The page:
While his cherries are excellent eaten fresh, Topp often recommends using them to make a clafoutis—a French dessert with a texture somewhere between a cake and a custard, which traditionally bakes the sweet fruit inside its batter to provide bursts of flavor. “It’s the thing we turn to when we’re tired of just eating it out of the bag,” Topp says.

Meet the Growers

Four farmers under a farmer's market stand holding peaches.
Harrison Topp (second from left) and other staff from Topp Fruits. Photo courtesy of Topp Fruits

Topp Fruits has been growing quality, organic fruit for the public for ten years, and comprises roughly 60 acres across its two orchards, five acres of which are cherry trees (about 3,000 cherry trees). The rest of the orchard is used to grow peaches, apples, and pears. The operation sadly lost its plum trees in 2021, but are hoping to bring back the stone fruit in the coming years, as well as a forthcoming crop of table grapes.

Topp describes starting the farm as a slow burn, as he wasn’t raised in agriculture and is a first-generation grower. Having grown up in Evergreen, Topp moved away for college where he studied film, television, and anthropology at New York University. After graduating, he worked on a farm in western North Carolina for a film project, connecting with agriculture so much that he decided to move back to Colorado instead of moving to Los Angeles to pursue a career in film.

Upon his return to Colorado in 2013, Topp started farming as a hobby on a 15-acre orchard plot in Peonia, which his family had purchased when he left for college. After years spent tending to the fruit trees while working other jobs, he realized that though he enjoyed farming for fun, it could be more than that. In 2018, his girlfriend, and now wife and co-owner of the operation, Stacia Cannon, moved from Longmont to western Colorado, and together they scaled the operation into a full-time business by expanding to include orchards in Hotchkiss and Peonia—and the farm has been growing ever since.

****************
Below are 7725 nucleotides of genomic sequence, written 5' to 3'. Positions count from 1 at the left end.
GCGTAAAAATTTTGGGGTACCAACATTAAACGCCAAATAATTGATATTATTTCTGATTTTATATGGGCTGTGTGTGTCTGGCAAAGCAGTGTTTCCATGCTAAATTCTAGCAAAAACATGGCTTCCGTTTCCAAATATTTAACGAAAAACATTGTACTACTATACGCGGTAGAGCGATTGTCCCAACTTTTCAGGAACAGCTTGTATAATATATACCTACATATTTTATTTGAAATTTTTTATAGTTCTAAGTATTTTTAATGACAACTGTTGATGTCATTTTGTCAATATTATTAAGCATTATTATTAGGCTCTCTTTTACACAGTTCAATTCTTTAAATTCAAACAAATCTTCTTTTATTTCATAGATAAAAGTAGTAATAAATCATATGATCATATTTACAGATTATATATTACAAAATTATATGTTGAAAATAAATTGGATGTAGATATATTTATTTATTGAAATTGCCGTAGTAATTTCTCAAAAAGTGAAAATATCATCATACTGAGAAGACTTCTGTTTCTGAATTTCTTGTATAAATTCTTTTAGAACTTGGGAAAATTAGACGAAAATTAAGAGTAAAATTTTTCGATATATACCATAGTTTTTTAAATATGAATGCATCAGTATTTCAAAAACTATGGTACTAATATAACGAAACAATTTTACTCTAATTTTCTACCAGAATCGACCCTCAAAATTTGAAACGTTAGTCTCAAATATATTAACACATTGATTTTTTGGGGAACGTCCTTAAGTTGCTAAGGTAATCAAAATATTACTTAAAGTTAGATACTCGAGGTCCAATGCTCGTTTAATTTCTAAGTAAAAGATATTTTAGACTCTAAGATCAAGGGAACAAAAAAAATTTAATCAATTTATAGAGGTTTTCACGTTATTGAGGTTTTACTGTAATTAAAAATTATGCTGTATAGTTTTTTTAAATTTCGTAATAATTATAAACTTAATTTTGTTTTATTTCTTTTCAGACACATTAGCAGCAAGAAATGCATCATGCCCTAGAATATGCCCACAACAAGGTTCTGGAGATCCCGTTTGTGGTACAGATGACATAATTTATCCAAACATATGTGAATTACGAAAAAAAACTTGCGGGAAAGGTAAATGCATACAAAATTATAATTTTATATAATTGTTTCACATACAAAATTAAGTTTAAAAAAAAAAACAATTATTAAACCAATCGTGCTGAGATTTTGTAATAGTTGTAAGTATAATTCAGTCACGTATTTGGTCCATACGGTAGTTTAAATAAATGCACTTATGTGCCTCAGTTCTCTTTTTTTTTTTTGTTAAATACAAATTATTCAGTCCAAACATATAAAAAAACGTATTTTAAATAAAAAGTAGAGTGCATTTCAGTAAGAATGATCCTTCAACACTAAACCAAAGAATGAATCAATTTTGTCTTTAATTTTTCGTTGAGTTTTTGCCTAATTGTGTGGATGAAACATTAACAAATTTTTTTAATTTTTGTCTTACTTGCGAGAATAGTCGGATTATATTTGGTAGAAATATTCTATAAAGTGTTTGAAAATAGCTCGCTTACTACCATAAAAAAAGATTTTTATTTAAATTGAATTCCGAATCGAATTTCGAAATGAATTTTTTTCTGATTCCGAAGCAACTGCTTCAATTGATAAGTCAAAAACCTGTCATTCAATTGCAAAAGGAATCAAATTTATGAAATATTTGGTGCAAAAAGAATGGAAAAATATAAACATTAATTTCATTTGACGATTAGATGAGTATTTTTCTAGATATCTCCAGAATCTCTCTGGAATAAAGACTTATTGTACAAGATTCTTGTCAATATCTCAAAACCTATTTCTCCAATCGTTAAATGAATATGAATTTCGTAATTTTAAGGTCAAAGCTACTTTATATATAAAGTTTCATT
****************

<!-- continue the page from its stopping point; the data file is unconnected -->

As they have cultivated what Topp describes as a constellation of orchards to provide more fruit to their communities, the couple continues to run the farm in a way that achieves the right economies of scale, while retaining its high-quality touch, equitable employment practices, and intentional farming methods. “We really are a farm that tries to do things right,” Topp says. “We try to balance the business needs with making sure we’re really good land stewards, making sure we’re always thinking about conservation, building soil carbon, [and] caring for our resources.”

Where to Buy Cherries This Season

Topp Fruits sells its cherries and other seasonal tree-ripened fruit weekly at the Boulder Farmers Market on Wednesdays, the Telluride Farmers’ Market on Fridays, and Longmont and Denver’s City Park farmers’ market on Saturdays. The farm is also a primary fruit provider for several small-scale food shares, including Lakewood’s Common Name Farm CSA and East Denver Food Hub. Special orders for cherries and other fruit can be placed by reaching out through the farm’s website.

10457 3100 Road, Hotchkiss